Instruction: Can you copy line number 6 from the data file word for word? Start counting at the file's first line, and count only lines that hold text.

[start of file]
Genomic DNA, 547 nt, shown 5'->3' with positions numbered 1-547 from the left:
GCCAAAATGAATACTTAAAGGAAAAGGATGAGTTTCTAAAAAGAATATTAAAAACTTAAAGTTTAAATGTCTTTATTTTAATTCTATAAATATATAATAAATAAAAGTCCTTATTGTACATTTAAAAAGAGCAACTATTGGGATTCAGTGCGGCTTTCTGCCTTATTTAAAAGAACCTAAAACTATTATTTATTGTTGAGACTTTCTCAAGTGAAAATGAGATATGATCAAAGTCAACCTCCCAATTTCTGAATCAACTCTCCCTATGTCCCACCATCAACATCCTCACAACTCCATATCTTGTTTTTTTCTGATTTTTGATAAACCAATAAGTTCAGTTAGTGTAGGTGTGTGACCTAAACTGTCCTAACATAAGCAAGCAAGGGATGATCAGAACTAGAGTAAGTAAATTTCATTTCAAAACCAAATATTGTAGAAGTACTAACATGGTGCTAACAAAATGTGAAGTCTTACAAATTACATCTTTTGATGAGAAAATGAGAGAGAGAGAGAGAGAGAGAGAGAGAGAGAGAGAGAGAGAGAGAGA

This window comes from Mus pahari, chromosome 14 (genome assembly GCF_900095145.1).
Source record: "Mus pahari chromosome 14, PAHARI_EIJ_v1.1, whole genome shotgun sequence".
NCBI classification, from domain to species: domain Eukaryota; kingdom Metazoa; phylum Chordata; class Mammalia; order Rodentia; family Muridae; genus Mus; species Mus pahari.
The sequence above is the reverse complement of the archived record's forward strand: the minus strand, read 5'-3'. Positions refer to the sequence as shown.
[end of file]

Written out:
The sequence above is the reverse complement of the archived record's forward strand: the minus strand, read 5'-3'. Positions refer to the sequence as shown.